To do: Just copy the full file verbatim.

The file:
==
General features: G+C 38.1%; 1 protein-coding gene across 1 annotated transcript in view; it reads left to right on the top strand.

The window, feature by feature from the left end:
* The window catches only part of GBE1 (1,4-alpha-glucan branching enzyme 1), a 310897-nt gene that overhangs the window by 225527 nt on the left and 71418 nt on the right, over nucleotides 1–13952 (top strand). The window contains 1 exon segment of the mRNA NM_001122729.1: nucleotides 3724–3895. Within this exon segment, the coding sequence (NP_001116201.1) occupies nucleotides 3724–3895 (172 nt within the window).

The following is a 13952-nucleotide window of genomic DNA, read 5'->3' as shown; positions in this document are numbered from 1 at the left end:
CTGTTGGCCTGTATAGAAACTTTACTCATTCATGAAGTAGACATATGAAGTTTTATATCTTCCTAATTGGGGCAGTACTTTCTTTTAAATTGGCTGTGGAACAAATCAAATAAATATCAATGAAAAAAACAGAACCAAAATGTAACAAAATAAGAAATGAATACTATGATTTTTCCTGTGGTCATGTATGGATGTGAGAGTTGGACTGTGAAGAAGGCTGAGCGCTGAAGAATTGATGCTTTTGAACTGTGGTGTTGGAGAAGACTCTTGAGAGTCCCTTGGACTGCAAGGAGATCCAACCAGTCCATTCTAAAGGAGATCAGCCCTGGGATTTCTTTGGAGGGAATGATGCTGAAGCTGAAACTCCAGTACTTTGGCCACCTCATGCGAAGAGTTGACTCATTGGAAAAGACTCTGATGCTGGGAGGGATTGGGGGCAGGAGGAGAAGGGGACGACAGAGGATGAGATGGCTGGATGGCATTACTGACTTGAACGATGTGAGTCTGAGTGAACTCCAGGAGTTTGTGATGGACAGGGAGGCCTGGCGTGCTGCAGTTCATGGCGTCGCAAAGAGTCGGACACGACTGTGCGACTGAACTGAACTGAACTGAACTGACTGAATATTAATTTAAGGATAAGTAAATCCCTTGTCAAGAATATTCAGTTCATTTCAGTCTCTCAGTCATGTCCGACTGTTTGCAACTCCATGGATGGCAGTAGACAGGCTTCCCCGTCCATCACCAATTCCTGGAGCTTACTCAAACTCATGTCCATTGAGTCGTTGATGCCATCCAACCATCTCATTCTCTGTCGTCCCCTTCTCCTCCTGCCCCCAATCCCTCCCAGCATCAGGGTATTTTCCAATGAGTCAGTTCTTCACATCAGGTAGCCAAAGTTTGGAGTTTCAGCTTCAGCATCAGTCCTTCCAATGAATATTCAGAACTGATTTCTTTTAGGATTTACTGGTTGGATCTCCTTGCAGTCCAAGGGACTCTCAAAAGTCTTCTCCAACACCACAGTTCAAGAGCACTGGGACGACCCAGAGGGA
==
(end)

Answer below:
General features: G+C 38.1%; 1 protein-coding gene across 1 annotated transcript in view; it reads left to right on the top strand.

The window, feature by feature from the left end:
* The window catches only part of GBE1 (1,4-alpha-glucan branching enzyme 1), a 310897-nt gene that overhangs the window by 225527 nt on the left and 71418 nt on the right, over nucleotides 1–13952 (top strand). The window contains 1 exon segment of the mRNA NM_001122729.1: nucleotides 3724–3895. Within this exon segment, the coding sequence (NP_001116201.1) occupies nucleotides 3724–3895 (172 nt within the window).

The following is a 13952-nucleotide window of genomic DNA, read 5'->3' as shown; positions in this document are numbered from 1 at the left end:
CTGTTGGCCTGTATAGAAACTTTACTCATTCATGAAGTAGACATATGAAGTTTTATATCTTCCTAATTGGGGCAGTACTTTCTTTTAAATTGGCTGTGGAACAAATCAAATAAATATCAATGAAAAAAACAGAACCAAAATGTAACAAAATAAGAAATGAATACTATGATTTTTCCTGTGGTCATGTATGGATGTGAGAGTTGGACTGTGAAGAAGGCTGAGCGCTGAAGAATTGATGCTTTTGAACTGTGGTGTTGGAGAAGACTCTTGAGAGTCCCTTGGACTGCAAGGAGATCCAACCAGTCCATTCTAAAGGAGATCAGCCCTGGGATTTCTTTGGAGGGAATGATGCTGAAGCTGAAACTCCAGTACTTTGGCCACCTCATGCGAAGAGTTGACTCATTGGAAAAGACTCTGATGCTGGGAGGGATTGGGGGCAGGAGGAGAAGGGGACGACAGAGGATGAGATGGCTGGATGGCATTACTGACTTGAACGATGTGAGTCTGAGTGAACTCCAGGAGTTTGTGATGGACAGGGAGGCCTGGCGTGCTGCAGTTCATGGCGTCGCAAAGAGTCGGACACGACTGTGCGACTGAACTGAACTGAACTGAACTGACTGAATATTAATTTAAGGATAAGTAAATCCCTTGTCAAGAATATTCAGTTCATTTCAGTCTCTCAGTCATGTCCGACTGTTTGCAACTCCATGGATGGCAGTAGACAGGCTTCCCCGTCCATCACCAATTCCTGGAGCTTACTCAAACTCATGTCCATTGAGTCGTTGATGCCATCCAACCATCTCATTCTCTGTCGTCCCCTTCTCCTCCTGCCCCCAATCCCTCCCAGCATCAGGGTATTTTCCAATGAGTCAGTTCTTCACATCAGGTAGCCAAAGTTTGGAGTTTCAGCTTCAGCATCAGTCCTTCCAATGAATATTCAGAACTGATTTCTTTTAGGATTTACTGGTTGGATCTCCTTGCAGTCCAAGGGACTCTCAAAAGTCTTCTCCAACACCACAGTTCAAGAGCACTGGGACGACCCAGAGGGA